Early Urban Ashburton

Ashburton as we know it has been constantly evolving ever since the construction of William Turton’s first accommodation house along the Hakatere Ashburton River in 1858. Rural has become urban, paddocks have become suburbs and buildings have been built, moved, modified and demolished. Postcard image showing early view of Ashburton west side, looking along Cameron... Continue Reading →

Early Rakaia history digitised

Between 1899 and 1922, a professional photographer by the name of Harry Alexander Palmer took a variety of interesting photos around Rakaia and the surrounding area. The Ashburton Museum acquired a number of these photographic negatives several years ago, in the form of glass plates. This image shows an ornate mantle with the background scratched... Continue Reading →

Agates: A Blast from the Past

In February, 2022 the Ashburton Museum team was hard at work developing a new exhibition on agates with the help of Malcolm Luxton from The Agate Orphanage in Tinwald. Agates are categorised as a form of chalcedony, which is a type of quartz comprised of microscopic crystals. These precious formations take shape over the course... Continue Reading →

Photography through the ages

Isn't it amazing that in the span of 60 seconds you can take a photograph on your cellphone and post it on social media for your friends and family from all over the world to see, like and comment on? Just 30 years ago, that would have been unthinkable. Nowadays it can be easy to... Continue Reading →

Havelock Street: a century ago

Have you ever come across an original story or poem written by a friend, relative or partner? If you answered yes to my question, then here’s a follow-up: were they embarrassed? Such things are usually closely guarded and private, so I consider myself lucky to be able to share a poem from the archives of... Continue Reading →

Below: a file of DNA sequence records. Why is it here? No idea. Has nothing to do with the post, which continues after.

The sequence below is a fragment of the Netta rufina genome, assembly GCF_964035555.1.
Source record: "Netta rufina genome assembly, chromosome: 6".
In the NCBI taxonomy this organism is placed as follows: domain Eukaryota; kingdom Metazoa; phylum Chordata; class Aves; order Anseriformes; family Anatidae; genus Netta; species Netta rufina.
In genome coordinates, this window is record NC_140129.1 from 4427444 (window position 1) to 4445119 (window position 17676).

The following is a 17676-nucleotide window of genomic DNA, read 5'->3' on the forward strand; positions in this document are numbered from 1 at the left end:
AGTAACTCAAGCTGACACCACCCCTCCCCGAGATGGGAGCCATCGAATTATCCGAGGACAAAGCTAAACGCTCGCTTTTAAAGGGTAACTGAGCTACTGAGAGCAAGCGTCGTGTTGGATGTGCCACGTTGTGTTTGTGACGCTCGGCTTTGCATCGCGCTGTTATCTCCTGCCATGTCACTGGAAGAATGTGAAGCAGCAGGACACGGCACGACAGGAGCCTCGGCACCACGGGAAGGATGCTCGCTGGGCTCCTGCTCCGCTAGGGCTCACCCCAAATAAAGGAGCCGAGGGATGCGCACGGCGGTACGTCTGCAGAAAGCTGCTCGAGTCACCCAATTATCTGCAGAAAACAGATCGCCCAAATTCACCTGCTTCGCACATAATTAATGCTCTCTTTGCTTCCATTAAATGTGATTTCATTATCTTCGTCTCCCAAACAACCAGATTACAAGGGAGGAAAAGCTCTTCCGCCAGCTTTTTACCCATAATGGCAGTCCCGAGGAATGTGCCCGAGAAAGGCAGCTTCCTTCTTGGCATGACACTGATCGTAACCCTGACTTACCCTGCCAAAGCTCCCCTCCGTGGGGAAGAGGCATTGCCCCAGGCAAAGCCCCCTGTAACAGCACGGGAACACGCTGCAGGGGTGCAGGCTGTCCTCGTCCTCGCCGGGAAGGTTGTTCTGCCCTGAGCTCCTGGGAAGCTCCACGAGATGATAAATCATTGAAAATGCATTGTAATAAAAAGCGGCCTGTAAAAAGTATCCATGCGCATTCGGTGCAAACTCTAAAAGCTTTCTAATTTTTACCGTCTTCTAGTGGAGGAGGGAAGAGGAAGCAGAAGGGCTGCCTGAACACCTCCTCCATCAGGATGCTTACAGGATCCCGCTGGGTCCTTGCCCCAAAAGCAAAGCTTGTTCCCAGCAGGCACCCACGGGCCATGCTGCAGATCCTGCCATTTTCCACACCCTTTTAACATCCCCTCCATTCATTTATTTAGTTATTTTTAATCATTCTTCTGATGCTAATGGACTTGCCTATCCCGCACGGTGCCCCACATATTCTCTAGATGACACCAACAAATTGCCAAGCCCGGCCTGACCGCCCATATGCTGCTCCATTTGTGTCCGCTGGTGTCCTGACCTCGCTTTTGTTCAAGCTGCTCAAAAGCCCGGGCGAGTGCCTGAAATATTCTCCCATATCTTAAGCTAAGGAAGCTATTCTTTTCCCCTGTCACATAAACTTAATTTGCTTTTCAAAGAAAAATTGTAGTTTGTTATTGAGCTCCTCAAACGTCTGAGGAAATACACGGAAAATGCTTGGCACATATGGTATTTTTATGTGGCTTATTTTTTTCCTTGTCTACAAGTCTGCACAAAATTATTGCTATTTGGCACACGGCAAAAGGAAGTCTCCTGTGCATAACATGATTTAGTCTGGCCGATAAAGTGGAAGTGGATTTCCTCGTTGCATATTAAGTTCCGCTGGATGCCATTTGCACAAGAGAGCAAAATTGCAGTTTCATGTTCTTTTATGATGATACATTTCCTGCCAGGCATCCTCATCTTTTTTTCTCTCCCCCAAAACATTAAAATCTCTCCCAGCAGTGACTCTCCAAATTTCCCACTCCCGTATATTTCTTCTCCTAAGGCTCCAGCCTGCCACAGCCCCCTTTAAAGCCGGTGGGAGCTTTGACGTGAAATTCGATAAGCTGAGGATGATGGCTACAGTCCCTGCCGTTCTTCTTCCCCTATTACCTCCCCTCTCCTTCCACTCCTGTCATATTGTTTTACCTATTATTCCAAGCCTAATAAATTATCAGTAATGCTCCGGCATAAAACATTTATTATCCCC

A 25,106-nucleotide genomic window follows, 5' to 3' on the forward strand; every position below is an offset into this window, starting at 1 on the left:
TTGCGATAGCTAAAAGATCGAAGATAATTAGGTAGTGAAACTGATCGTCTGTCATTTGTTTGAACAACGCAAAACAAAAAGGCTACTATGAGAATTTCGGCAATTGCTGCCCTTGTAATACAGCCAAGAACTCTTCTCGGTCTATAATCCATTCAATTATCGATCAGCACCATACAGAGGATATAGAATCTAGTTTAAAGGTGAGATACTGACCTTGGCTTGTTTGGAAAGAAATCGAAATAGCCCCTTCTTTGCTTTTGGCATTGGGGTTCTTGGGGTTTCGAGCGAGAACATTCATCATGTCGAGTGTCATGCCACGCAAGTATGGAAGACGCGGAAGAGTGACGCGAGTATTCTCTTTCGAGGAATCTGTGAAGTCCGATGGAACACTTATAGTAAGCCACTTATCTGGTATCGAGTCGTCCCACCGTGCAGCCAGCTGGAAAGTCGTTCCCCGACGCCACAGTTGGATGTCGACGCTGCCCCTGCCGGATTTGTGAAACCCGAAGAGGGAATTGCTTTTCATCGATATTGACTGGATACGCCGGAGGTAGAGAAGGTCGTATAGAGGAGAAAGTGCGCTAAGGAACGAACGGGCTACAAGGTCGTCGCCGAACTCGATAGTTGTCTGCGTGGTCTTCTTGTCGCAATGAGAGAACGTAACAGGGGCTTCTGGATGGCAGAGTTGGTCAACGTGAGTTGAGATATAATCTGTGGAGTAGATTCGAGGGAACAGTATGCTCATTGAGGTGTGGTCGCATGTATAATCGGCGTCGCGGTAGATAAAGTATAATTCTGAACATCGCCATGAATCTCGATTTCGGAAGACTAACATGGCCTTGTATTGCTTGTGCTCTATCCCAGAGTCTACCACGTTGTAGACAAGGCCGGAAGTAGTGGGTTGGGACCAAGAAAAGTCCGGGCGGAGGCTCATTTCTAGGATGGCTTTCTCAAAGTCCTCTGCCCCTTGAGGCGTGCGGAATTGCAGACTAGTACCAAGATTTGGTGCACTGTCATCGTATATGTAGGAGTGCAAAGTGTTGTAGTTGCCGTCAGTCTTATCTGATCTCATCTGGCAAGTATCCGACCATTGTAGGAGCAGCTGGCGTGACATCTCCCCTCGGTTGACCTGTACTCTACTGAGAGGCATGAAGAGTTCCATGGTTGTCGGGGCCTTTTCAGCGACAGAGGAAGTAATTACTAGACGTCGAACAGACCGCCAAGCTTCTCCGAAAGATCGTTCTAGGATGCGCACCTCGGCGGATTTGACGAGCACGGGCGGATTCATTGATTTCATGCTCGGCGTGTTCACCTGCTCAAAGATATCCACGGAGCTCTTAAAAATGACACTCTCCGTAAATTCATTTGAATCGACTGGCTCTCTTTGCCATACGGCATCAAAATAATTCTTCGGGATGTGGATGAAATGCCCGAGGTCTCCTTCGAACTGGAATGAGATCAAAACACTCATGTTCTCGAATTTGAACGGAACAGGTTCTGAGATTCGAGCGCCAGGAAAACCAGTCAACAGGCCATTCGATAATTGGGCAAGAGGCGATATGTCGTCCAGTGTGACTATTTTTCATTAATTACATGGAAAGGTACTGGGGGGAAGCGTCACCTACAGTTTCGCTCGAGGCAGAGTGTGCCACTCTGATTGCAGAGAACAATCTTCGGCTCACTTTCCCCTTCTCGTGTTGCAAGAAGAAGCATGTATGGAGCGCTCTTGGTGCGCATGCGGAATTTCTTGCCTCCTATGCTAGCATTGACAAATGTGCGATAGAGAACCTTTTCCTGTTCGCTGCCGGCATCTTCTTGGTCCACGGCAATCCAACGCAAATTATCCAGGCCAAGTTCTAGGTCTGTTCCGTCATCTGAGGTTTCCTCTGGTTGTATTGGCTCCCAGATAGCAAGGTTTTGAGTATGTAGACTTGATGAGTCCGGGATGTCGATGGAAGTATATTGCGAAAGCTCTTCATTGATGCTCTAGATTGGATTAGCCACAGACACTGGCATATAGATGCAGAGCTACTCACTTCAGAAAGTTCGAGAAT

Early Ashburton History: Alex Hewson’s Stories

Alexander and Mary Hewson, no date. (Photo reference 01.1976.0413). In 1918, an early European settler by the name of Alexander Hewson published a series of reminiscences regarding the early days of the Ashburton District in the Ashburton Guardian newspaper. These included many interesting stories about the hardships and triumphs shared by the Europeans who settled... Continue Reading →

Mourning: once an art and an industry

Mourning is typically a very personal and complicated process. We often confide in others and tell them we are grieving, but in many cases it can be hard to tell at first glance whether a person is in mourning. Apart from people wearing black during funerals and the use of black remembrance armbands by sports... Continue Reading →

School groups from days gone by: Recognise anyone?

The Ashburton Museum & Historical Society Inc. collection, which is cared for by the Museum staff of the Ashburton Art Gallery & Museum, contains a vast number of photographs covering various topics relating to Ashburton District's social history. Businesses, farms, celebrations, portraiture, family groups, services, buildings, disasters... if it happened, chances are people took photographs... Continue Reading →

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